Ask the Expert: Tips to Avoid Fraud

Steve Steen, Chief Business Of­ficer at TruStone FinancialAs TruStone Financial’s Chief Business Of­ficer, Steve Steen oversees several departments of the credit union, including retail banking, marketing and facilities. Read on for his review of recent scams to be aware of this holiday season.

TruStone Financial is always vigilant in protecting our members, their money and their information from fraud. Part of this vigilance involves maintaining the highest security we can in our products and systems. Part of it also involves keeping our members informed on how to spot scams and avoid fraud. Here are a few recent scams to be aware of.

Bogus Checks

Be wary if you receive a check in the mail that you weren’t expecting from someone you don’t know. In one popular type of scam, a fraudster will send a fake check, saying it’s a pre-payment for a job or prize money. They’ll come up with a reason you need to return some of the funds and ask you to send a check or wire money. Similarly, some scammers who use this technique prey on people selling items online. They’ll “accidentally” write a check for too much, ask you to deposit it and send them the difference, and disappear as soon as they have the money. The bottom line: when someone gives you a check to deposit and asks you to send some of the money back, it’s a scam.

Past Due Bills

If you get a call from a utility company demanding payment for an overdue bill that you know you paid, that’s a red flag. Don’t give out your bank account information. Instead, call the number the company lists on your paper bill or on their website, or log into your account online and check your payment status. In general, avoid giving your account information on a phone call you didn’t initiate, and be wary of giving personal information to callers you don’t know. Don’t let the caller pressure you into giving information you’re not comfortable sharing; a legitimate company or organization will gladly give you time to verify their claim.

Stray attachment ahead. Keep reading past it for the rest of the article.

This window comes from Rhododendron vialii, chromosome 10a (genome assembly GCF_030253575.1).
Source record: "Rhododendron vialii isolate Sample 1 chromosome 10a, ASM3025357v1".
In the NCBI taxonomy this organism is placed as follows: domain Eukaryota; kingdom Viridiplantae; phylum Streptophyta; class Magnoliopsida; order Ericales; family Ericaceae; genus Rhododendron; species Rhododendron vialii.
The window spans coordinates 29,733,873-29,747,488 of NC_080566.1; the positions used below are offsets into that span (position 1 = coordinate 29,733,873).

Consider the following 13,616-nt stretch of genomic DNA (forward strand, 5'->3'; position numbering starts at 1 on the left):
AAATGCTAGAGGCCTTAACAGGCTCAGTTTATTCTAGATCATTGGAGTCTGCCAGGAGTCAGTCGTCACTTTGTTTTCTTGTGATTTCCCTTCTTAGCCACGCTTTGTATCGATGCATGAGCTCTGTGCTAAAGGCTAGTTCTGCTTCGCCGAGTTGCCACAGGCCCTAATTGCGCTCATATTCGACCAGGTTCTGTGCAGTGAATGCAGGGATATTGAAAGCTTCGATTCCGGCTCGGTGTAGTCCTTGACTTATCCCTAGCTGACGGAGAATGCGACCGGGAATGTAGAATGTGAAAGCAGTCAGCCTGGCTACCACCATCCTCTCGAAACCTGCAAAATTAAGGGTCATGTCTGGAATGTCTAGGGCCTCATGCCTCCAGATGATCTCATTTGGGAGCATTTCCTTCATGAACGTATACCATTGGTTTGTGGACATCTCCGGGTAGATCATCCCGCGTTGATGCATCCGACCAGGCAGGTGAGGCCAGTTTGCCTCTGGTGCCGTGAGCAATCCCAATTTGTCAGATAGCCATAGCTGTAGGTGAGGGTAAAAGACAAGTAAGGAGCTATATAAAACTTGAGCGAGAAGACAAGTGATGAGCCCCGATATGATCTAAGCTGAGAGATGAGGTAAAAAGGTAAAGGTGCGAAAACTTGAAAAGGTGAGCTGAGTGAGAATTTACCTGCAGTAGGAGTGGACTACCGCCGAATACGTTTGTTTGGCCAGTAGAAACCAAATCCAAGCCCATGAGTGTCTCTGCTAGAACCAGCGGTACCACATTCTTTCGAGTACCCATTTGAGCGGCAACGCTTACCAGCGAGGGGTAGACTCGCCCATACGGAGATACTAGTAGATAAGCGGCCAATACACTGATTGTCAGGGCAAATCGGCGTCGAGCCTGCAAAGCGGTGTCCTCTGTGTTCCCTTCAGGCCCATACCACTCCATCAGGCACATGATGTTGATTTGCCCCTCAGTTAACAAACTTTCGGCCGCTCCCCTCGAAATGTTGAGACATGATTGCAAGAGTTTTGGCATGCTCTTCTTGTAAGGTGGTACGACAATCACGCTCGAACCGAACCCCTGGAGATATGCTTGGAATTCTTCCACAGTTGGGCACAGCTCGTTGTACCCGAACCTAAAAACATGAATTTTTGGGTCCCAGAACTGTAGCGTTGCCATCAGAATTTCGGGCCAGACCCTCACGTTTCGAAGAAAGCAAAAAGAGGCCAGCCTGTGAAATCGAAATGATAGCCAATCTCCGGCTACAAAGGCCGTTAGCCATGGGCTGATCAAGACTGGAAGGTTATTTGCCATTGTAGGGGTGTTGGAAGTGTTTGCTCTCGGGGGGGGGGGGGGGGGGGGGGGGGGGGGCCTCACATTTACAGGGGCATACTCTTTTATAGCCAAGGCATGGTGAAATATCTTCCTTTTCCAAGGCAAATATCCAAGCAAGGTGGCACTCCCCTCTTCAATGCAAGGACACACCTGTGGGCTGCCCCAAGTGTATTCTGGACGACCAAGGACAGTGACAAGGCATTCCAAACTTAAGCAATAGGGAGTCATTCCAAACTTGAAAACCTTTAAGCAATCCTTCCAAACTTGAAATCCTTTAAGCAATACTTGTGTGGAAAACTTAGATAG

Donations via Gift Cards

Some scammers prey on the good-heartedness of people. The FTC has reported a type of scam where the scammer sends an email pretending to be a religious leader and asks for a donation to a charitable cause. They’ll ask you to buy a gift card and then send them the card information. They then have your money, which will never make it to charity, and there’s little you can do to get it back. The takeaway: if someone asks you to pay for something with a gift card, it’s almost always a scam. Before you donate, search for the charity’s website yourself and use a resource like Charity Navigator or GuideStar to determine if it’s legitimate, and then use the form or address provided through the website to make a donation.

Hopefully these tips will help you stay alert and avoid a scam. But what happens if you have already become a victim of one?

Report it! Know that you are not the only one who has been tricked by this scam, and by reporting it, you can help prevent others from going through the same thing by providing valuable information to authorities. You can report the scam to your local consumer protection agency or, for internet scams, at the FBI’s Internet Crime Complaint Center.

If you ever need help ­figuring out if a check, opportunity or request is a scam or legitimate, don’t hesitate to stop into your local TruStone Financial branch.

Editor’s note: parts of this article were sourced from the Federal Trade Commission and Consumer Reports.